More often than not the first defence by small businesses profiting from the creations of big companies is that they’re only small, and they don’t matter enough for the big brands to care. They may not care, but it doesn’t make it right. The creators of successful TV shows, books and the behemoths of popular media with wide-reaching franchises and merchandise may well have so much money that an indie polish brand’s profits are not worth the trouble of putting a stop to. BUT someone, somewhere, once upon a time probably worked their arses off to get their idea off the ground, struggling and fighting to make it big. By using the “we’re too small to matter” excuse what you’re actually saying is “their hard work doesn’t matter anymore”, and that “a fellow creative soul doesn’t deserve the same respect that I’d give a poor local artist because they have too much money”. My personal argument isn’t really about the money, it’s about respecting someone else’s ideas and acknowledging that their success isn’t there for you to flippantly pluck ‘inspiration’ from.
Inspiration vs Imitation
I put inverted commas around ‘inspiration’ because the word seems to be thrown around with reckless abandon. The point at which inspiration and imitation cross over can be difficult to define, but the polar ends of the spectrum at the very least should be easier to recognise. Inspiration is about being mentally stimulated to create something, where perhaps the source of inspiration is evident in the work but it should not overshadow the individuality of the new creation. If a polish collection is named ’50 Shades of Grey’, chances are the amount of creativity that went into the release (despite how pretty the resulting polishes may be) was limited. Conversely a collection titled ‘The Marquis de Sade Collection’ is likely to come from a wider body of research and in the right hands could result in a glorious collection. Granted, this all depends on a talented maker being behind either example.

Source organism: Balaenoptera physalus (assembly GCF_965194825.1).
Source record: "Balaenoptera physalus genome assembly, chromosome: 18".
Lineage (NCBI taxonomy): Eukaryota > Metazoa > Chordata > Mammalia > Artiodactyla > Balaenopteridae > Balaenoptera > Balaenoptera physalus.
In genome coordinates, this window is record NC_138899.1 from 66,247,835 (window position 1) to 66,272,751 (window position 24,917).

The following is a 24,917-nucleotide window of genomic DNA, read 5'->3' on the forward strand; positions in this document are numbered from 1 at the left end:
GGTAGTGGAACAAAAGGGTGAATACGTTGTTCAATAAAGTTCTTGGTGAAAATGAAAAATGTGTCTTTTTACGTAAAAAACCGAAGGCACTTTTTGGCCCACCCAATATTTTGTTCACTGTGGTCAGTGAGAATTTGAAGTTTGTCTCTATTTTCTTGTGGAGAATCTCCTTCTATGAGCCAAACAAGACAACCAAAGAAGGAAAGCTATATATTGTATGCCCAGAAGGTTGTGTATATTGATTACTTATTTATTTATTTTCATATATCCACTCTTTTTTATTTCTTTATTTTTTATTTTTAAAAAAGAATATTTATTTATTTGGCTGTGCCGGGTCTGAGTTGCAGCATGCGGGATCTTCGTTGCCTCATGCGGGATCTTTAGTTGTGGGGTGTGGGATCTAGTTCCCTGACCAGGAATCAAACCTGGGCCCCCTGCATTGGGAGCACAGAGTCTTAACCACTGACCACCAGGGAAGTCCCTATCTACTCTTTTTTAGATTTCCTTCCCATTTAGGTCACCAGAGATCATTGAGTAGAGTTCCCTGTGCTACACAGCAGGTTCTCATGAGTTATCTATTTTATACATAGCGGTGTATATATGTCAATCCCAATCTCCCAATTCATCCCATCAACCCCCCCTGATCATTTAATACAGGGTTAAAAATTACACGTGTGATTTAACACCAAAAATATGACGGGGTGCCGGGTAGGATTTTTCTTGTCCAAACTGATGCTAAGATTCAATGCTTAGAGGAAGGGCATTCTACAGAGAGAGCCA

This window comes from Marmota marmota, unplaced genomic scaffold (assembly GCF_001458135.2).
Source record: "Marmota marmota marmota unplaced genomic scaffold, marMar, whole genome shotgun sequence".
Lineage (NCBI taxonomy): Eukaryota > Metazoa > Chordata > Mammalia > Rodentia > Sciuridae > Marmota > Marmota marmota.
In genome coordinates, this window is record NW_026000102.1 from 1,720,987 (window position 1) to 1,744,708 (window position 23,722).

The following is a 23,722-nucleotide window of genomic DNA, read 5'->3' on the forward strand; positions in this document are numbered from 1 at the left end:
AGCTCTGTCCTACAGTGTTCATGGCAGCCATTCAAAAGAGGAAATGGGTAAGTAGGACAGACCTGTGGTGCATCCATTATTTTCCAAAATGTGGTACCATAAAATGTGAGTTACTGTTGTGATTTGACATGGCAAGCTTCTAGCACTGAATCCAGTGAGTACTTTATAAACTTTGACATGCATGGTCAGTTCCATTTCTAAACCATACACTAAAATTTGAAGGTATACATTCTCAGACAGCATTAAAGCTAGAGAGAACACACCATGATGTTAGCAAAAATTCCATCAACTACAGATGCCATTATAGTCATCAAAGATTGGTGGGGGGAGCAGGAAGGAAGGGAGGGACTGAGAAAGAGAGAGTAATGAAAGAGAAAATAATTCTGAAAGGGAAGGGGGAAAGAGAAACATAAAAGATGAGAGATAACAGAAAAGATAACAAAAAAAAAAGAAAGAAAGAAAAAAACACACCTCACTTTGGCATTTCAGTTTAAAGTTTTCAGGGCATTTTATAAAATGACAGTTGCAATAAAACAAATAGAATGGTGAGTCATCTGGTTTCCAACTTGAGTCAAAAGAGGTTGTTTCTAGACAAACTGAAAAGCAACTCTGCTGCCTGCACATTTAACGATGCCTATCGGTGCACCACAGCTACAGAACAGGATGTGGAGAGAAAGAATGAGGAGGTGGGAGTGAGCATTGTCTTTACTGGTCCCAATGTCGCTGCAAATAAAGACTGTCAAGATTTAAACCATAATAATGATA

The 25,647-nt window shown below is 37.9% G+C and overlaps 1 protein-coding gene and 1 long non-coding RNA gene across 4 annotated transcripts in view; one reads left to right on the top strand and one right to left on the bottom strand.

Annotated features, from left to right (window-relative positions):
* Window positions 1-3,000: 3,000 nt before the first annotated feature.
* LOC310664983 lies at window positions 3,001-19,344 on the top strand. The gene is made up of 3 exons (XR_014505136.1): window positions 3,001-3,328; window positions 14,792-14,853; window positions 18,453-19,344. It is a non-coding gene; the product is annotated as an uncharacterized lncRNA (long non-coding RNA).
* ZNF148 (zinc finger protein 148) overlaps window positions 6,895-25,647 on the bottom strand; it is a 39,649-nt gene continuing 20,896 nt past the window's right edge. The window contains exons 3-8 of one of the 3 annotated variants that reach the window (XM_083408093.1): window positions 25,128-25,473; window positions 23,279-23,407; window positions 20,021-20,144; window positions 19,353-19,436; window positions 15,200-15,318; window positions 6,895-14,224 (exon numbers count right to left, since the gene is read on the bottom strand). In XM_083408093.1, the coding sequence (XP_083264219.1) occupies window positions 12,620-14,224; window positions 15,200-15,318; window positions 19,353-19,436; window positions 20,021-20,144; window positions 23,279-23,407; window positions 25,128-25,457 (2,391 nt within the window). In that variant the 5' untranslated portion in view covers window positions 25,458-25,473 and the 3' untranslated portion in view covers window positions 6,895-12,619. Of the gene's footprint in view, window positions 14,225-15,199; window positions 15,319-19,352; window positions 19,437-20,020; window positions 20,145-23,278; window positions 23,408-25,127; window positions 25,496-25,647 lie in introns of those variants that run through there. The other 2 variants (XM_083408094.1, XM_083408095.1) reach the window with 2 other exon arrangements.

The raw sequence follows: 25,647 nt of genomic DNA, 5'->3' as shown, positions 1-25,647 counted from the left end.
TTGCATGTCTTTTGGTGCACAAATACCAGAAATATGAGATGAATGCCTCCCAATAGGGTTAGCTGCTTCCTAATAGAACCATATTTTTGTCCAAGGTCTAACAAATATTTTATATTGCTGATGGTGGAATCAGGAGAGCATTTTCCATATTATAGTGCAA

But how can you show your own creativity when your attachment to a tv show/movie/book is so strong? I’d like to encourage makers to be wary of their own fandom taking hold of their natural creativity and beating it into submission. Have some faith in your own ideas and don’t rely on being a part of the peripheral success of a TV show.
We want to know what drives you, not what you watch on TV
Nine times out of ten, my best design work is the result of finding inspiration from various sources, not just from fellow web designers. I look at packaging design, furniture, old posters and more. I fail to see why more indie polish brands don’t search beyond their favourite TV show to find inspiration for a nail polish. So you love True Blood? Try doing some research into the historic folklore surrounding vampires, find out that the name Lillith (a character in True Blood for those of you capable of avoiding the vampire hysteria) stems from ancient Babylonian myths of a demon that survived on the blood of babies. Then there’s Jure Grando, a 17th century Croatian man believed to be the first real person described as a vampire. Watch the Hammer House Horror ‘Dracula’ or read some Bram Stoker. And that’s just from two minutes Googling, imagine how wild your imagination could run with a bit more research and investigation! It could even be limited to vampire portrayals in Hollywood and still draw on a wider variety of sources than getting hung up on one TV show.